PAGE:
Permanent Make-up

Tuesday, 26 May 2009 | Tags: , , , , ,

When most people think about tattoos, they picture skulls, roses, and other skin art. Permanent make-up also falls into this category, however, and is an art form unto itself. We find out more about permanent make-up, and put it to the A&K test.

The Basics

Make-up is something most women use everyday. A more permanent solution is permanent make-up, or tattoos that mimic make-up, which has been around for a few years. It’s also referred to as permanent cosmetics, derma-pigmentation, micro-pigmentation, and cosmetic tattooing.

But many people shy away from the whole idea of permanent make-up. The main reason we’ve heard: “Is it safe around your eyes and on your eyelids?” and “What if I don’t like it?” All are valid concerns. 

Application of pigmentation for cosmetic purposes is typically done around the eyes (eyebrows, eyeliner, eyelashes) and lips (lip lines, full lip colour). While the obvious reasons for getting permanent make-up include convenience, it’s is also frequently applied for health reasons, including:

  • as a way to cover surgical scars

  • to aid in reconstructive surgery

  • to cover beauty marks

  • to simulate hair 

  • to add cosmetic touches for those losing hair (eyebrows and eyelashes) due to chemotherapy treatments

  • as a make-up alternative for those who are easily irritated by regular make-up products

  • to aid people with medical conditions such as arthritis, Parkinson’s, or paralysis, who would normally have difficulty applying make-up

  • to even out skin discolourations due to skin disorders, genetic traits, and deformities like scars and cleft lips.

Micropigmentation done by an expert is also a natural cosmetic look, resolves smearing problems, and can be a cosmetic boost as you age, enhancing positives and masking negatives.

Permanent Make-up is Permanent

Well, almost. Because the pigment is implanted into the upper layers of the skin and can’t be washed off, cosmetic micro-pigmentation should be considered permanent. However, like regular tattoos, the colour will fade in time and will require touch-ups, usually every 3-5 years depending on your lifestyle and exposure to the sun.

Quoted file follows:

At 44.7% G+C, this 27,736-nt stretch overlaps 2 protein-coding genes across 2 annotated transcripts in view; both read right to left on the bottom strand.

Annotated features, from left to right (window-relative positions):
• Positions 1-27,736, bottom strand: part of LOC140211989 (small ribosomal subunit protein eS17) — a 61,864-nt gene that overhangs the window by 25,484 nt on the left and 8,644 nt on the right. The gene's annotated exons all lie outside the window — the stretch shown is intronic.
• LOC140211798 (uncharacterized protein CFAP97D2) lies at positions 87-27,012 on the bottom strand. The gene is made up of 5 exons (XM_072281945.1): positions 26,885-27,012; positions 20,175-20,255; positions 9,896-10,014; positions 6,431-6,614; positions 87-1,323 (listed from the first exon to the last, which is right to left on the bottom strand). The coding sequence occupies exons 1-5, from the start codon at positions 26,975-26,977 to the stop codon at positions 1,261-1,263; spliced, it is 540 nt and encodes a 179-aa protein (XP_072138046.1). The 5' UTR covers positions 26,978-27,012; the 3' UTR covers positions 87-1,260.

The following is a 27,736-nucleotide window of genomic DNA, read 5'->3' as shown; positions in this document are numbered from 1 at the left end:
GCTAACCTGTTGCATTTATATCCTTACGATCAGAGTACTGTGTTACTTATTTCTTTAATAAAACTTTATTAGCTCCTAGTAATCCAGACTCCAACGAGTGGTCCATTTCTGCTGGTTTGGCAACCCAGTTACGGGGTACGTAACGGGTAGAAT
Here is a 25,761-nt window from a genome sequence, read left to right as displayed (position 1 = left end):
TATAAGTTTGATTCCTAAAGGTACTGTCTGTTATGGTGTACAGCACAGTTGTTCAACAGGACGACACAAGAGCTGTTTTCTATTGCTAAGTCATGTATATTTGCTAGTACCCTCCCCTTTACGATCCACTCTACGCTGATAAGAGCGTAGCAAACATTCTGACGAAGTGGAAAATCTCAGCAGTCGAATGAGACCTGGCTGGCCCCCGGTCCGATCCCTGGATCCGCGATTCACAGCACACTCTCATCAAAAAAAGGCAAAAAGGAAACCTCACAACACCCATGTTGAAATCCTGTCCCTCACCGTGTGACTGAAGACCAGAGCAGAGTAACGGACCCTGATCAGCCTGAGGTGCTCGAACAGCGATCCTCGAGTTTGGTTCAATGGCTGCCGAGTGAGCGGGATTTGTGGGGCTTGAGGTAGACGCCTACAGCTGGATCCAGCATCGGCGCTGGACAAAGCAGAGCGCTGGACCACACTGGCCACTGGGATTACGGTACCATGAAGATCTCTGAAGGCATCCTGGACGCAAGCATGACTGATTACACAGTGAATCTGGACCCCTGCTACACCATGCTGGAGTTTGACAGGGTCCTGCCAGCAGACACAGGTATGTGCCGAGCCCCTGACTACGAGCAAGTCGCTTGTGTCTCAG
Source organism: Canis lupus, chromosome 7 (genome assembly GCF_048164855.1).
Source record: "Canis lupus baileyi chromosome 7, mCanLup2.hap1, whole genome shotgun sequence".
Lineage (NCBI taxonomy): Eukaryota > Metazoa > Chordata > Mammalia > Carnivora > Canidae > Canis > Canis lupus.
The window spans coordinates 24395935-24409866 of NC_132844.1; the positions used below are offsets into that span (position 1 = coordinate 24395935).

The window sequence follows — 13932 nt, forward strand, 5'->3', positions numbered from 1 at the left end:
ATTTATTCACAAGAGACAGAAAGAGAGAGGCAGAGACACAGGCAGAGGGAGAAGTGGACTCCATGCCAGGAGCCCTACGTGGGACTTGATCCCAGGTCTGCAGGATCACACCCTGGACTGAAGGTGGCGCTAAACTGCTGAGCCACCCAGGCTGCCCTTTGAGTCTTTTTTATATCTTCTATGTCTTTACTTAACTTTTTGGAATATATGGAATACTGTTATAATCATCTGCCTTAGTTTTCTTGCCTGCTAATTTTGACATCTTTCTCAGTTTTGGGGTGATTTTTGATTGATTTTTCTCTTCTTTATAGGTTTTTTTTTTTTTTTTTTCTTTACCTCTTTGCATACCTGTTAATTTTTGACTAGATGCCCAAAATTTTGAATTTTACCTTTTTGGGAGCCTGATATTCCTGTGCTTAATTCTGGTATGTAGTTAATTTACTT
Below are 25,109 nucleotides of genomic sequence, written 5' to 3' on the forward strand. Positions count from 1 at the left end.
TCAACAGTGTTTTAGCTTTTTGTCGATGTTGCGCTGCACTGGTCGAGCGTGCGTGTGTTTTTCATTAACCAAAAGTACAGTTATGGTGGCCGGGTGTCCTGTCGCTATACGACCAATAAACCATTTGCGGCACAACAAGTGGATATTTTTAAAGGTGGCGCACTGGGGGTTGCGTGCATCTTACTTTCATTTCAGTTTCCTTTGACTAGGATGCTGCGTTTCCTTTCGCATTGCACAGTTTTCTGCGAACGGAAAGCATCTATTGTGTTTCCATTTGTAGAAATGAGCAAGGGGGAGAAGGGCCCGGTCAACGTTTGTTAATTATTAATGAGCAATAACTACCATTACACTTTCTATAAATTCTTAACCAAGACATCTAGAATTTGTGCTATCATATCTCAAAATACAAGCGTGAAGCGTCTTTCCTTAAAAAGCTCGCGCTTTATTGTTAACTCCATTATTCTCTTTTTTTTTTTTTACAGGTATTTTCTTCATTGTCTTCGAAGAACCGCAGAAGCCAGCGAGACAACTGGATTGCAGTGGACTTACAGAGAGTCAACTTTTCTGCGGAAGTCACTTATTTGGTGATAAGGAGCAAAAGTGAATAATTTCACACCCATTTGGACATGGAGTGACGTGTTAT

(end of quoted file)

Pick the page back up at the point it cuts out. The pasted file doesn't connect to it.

Removal is possible through laser therapy, but it can be problematic and may not actually work since the colours often used in the application are some of the hardest to remove. Some even turn very dark upon exposure to the laser, which can be permanent. Also, using lasers around eyes to remove eyeliner can be dangerous and damaging to the eye.

Risks, Safety Concerns, and Side Effects

People who are sensitive to cosmetics and other skin problems may have a reaction to the procedure and may require a longer healing process. Sensitive people should have an allergy test done in an inconspicuous spot to gauge reaction to the dye, and should also run the dye ingredient list past a dermatologist who can flag anything of concern.

Side effects can include infection (due to non-sterile conditions), granulomas (hard nodules in your skin that form around foreign materials), keloid formation (a scar that grows beyond its boundaries), MRI complications (though rare, includes swelling or burning at the pigmentation site, but without lasting effects), and possible reaction with Botox or collagen (consult with your doctor if you’ve undergone these treatments).

Another side effect is dissatisfaction, which is more or less preventable if you do your homework!


Fees vary by location and by technician, but here is a list of average costs for a variety of procedures: